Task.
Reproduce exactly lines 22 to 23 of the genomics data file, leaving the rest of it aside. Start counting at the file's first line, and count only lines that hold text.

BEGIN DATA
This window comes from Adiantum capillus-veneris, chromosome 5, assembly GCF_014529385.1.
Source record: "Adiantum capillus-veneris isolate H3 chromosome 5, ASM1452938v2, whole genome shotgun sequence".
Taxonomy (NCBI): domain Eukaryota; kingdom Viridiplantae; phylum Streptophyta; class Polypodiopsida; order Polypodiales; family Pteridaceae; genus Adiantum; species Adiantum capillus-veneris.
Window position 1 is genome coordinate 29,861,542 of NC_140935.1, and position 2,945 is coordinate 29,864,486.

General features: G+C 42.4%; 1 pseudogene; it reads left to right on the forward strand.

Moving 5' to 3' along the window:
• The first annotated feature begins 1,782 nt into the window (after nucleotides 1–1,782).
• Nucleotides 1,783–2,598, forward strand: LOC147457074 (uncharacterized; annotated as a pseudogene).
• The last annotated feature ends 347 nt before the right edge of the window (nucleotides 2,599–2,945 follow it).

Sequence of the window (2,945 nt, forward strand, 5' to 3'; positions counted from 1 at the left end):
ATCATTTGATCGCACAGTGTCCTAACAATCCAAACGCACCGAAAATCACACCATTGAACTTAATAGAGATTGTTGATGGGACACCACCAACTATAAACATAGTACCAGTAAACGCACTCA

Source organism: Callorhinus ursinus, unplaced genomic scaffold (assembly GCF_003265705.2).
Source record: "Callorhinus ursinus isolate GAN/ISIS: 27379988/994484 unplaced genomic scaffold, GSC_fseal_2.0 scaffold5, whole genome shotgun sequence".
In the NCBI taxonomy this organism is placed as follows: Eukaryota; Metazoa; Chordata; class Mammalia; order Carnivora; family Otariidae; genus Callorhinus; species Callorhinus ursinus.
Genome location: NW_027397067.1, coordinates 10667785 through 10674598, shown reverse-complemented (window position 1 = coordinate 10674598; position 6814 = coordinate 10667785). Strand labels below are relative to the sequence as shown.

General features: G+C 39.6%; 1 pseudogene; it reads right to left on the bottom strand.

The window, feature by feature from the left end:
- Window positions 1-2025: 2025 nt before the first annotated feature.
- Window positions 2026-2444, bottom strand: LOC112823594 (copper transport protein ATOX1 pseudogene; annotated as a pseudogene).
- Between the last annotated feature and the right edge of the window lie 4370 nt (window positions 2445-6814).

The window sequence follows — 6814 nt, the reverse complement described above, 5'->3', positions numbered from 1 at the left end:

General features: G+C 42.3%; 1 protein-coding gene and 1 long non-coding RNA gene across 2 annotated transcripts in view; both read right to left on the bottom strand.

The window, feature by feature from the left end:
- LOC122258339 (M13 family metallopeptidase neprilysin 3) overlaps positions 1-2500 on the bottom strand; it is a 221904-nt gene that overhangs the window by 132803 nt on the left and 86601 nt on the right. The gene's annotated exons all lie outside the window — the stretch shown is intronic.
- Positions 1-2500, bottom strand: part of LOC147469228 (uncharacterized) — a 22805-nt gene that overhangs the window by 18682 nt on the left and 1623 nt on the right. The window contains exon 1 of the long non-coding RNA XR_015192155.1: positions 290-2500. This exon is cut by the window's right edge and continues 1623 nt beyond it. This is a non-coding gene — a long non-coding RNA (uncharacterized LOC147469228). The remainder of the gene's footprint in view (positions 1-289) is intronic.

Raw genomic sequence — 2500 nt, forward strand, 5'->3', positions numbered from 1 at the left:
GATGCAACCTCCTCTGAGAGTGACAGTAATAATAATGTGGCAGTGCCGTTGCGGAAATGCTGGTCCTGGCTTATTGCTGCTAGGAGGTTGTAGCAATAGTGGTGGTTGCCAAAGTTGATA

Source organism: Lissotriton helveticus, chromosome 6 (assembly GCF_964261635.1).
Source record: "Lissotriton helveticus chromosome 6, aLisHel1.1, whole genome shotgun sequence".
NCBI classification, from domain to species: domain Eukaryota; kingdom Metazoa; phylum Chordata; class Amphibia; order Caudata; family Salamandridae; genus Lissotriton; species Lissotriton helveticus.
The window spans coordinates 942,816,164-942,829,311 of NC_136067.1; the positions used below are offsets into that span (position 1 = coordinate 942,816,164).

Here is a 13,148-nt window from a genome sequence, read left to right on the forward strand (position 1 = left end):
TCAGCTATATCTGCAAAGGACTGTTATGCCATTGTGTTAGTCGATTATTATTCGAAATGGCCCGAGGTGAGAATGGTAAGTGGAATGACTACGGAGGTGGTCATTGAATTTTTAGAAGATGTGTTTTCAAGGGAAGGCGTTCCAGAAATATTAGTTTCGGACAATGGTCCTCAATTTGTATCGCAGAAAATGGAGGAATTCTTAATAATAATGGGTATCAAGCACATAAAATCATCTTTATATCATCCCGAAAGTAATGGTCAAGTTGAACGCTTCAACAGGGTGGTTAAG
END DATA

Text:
General features: G+C 42.3%; 1 protein-coding gene and 1 long non-coding RNA gene across 2 annotated transcripts in view; both read right to left on the bottom strand.

The window, feature by feature from the left end: